Three nights before Christmas 2016, I was standing in my bathroom when a gallop broke out across my chest. It was ventricular tachycardia, a dangerous kind of arrhythmia where only one side of the heart pumps and does so at high speed, denying blood from moving through it. At the age of 23, I’d had arrhythmias all my life, but had never felt anything like this. Twenty minutes later, with the arrhythmia still going, I was in the back of a parked ambulance. Alone with the EMTs, I braced for the shock of a defibrillator.
The pain was overwhelming, like…
A smart pet feeder is a great idea in theory: It can be controlled from your phone, making it simple to schedule feedings and giving you the ability to feed your cat or dog from anywhere in the world.
Except, it turns out, if the device manufacturer’s servers aren’t online. My own smart pet feeder’s maker, Petnet, has struggled with reliability for years — leaving my cat, Mika, hungry on a number of occasions — and if the company were to go out of business, my cat feeder would turn into a very expensive paperweight.
Sometime late last year I realized that I wanted my ordinary bathroom mirror to be more like the future we were promised in the movies.
There doesn’t seem to be anyone selling the product I was looking for. The individual parts, however, were fairly easy to get. A number of people have done similar custom builds recently, but I had something different in mind.
The connected home market isn’t always obvious in how it benefits you, but I think lighting is one of the places it makes sense — if it’s done right.
I began installing “smart” bulbs in my home when I lived in Europe, slowly upgrading as I replaced burned-out lights. I admit to becoming something of an obsessive: I worked to add perfect lighting for each room, setting the bulbs to automatically turn on at the right time, and barked at Google Assistant to throw on mood lighting.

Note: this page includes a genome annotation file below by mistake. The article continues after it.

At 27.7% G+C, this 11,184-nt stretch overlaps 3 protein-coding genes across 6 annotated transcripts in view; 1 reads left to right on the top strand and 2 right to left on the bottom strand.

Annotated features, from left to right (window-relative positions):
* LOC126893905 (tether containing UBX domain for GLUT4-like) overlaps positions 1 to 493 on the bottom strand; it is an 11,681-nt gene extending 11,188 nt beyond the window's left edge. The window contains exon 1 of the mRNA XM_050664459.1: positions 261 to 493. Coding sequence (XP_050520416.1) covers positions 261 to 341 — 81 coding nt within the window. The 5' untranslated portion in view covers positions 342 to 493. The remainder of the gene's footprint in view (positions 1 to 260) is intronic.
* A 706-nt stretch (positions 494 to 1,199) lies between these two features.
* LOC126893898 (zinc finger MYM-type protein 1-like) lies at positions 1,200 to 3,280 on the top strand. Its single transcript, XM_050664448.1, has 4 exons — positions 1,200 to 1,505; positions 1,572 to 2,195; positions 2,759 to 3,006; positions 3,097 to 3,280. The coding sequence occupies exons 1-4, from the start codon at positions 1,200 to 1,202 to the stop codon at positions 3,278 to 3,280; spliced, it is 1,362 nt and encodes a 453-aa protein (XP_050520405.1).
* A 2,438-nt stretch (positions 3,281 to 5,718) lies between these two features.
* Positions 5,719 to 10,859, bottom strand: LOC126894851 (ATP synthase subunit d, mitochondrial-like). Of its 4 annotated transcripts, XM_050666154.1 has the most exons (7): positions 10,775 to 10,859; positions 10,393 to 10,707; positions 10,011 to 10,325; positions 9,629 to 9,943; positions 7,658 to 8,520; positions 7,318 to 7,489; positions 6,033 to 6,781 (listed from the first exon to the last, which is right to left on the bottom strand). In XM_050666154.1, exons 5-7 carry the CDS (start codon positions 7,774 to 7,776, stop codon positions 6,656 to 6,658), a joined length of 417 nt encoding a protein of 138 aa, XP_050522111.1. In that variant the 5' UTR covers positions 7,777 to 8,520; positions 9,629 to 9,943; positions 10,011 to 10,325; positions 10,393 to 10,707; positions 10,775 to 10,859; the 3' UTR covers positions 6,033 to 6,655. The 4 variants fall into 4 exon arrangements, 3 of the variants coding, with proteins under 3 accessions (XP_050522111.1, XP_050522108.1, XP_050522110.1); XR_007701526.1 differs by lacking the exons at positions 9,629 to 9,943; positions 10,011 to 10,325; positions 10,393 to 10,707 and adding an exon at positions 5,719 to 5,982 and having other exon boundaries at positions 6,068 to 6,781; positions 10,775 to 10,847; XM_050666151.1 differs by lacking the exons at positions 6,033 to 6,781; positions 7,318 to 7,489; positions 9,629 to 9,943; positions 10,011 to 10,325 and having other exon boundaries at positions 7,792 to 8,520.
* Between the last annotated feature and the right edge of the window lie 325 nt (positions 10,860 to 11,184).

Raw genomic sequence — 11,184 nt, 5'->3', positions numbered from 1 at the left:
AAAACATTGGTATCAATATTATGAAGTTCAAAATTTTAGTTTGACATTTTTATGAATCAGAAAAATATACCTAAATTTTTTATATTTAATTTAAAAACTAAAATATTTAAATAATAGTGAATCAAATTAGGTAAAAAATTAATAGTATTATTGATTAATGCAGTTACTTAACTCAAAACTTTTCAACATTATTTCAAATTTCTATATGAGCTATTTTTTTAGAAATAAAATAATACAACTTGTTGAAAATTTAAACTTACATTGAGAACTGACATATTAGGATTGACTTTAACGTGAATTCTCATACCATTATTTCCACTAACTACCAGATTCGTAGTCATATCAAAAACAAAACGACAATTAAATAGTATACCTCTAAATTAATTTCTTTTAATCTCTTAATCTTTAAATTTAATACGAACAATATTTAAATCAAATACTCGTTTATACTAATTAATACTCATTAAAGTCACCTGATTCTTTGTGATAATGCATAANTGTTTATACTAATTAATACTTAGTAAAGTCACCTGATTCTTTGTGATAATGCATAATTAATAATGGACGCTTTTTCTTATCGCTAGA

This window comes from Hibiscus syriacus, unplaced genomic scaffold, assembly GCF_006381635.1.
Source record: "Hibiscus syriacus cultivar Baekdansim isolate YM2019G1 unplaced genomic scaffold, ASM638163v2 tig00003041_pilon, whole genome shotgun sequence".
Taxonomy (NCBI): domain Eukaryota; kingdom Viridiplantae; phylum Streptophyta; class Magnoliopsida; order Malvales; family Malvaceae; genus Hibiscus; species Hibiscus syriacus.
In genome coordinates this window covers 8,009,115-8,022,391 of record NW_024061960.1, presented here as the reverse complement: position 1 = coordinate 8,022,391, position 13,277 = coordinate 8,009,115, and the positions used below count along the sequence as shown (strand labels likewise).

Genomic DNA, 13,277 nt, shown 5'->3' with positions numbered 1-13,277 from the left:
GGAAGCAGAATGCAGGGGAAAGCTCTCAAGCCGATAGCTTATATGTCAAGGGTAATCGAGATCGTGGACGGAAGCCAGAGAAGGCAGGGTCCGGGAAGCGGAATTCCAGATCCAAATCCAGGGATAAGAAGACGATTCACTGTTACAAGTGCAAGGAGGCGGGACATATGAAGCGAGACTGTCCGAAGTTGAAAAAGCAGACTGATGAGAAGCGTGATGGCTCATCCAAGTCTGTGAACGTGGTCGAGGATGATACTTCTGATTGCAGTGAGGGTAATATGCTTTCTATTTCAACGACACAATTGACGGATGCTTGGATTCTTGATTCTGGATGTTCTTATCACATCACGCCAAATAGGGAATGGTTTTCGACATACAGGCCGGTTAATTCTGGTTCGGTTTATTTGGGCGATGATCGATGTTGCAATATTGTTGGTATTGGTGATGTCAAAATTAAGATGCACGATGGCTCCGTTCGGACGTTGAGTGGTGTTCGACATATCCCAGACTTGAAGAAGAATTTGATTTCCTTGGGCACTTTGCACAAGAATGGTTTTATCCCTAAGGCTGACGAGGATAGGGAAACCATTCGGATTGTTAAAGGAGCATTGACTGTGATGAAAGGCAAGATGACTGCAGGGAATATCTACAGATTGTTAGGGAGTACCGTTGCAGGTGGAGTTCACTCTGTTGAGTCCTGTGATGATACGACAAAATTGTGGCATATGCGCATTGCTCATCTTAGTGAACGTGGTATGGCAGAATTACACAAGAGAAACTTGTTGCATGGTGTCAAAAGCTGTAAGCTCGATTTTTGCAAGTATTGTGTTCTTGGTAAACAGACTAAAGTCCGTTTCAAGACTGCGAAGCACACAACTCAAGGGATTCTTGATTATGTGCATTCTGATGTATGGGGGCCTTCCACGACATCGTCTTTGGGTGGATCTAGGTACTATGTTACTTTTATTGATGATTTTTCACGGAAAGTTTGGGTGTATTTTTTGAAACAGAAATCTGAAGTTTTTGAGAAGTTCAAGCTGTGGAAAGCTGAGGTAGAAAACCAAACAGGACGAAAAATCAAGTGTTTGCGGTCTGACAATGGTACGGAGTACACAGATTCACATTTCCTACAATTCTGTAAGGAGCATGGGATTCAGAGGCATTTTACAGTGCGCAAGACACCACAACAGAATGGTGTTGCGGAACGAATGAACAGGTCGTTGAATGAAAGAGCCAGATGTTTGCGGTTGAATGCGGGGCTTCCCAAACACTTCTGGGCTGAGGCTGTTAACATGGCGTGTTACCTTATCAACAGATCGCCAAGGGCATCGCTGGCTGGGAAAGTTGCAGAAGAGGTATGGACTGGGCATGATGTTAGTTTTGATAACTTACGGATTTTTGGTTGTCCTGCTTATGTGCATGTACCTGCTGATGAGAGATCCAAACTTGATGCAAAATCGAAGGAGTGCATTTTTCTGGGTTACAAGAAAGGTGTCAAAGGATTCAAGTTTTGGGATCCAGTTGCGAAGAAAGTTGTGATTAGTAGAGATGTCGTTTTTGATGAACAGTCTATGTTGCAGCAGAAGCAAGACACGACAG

But when I recently moved to North America, there was a problem: None…
Where there is the internet, there is malware. As we start to bring connected lightbulbs, washing machines, and refrigerators into our homes, that relationship could be more dangerous than ever.
Last week, the Silex malware gave us a fresh glimpse into what it means for our “internet of things” (IoT) devices to become the target of a major attack, rendering them completely useless. Silex invisibly wipes the firmware on affected devices, not unlike what we saw with the BrickerBot attack in 2017 or the Mirai botnet, which produced record-setting denial-of-service attacks as hundreds of thousands of connected webcams, routers, DVRs…
How much did consumers spend on smart-home technology in 2018? $31.4 billion. That’s how much, according to Statista. By 2022, it’ll be almost double that.
The obvious leader in all this — the company that owns a significant share of that smart-home industry — is Amazon, which has reportedly sold 100 million Alexa devices. Google, which sells a whole collection of Google Assistant-supporting home devices, controls another chunk. The two companies are locked in a battle for the heart and soul of your smart-home experience, with Apple’s HomeKit standing off to the side. …
It’s a function of our collective laziness that turning Christmas lights on and off is a process worth automating. I’m not pointing fingers here: I’m lazy person number one and have been trying for years to get my Christmas lights on some sort of automated schedule. Light timers, little pluggable things that tick off the minutes until they hit a preset hour — they’ve all been in my home for years.
More recently, though, that desperate need to avoid flipping a physical switch has been married with my steady efforts to add smart devices to my home.
The Internet of Things arrived with a bang a few years ago, and it feels like we haven’t quite recovered. Everyday appliances are Bluetooth and Wi-Fi-enabled by default, even when you don’t need them to be. (Smart shoes that lose the ability to lace up when the connected app goes down, anybody?) Many of these devices work no better than their offline alternatives, and you effectively give manufacturers carte blanche to eavesdrop on your usage habits when you buy them. And if you do buy a connected device, you can rest assured it won’t work perfectly forever.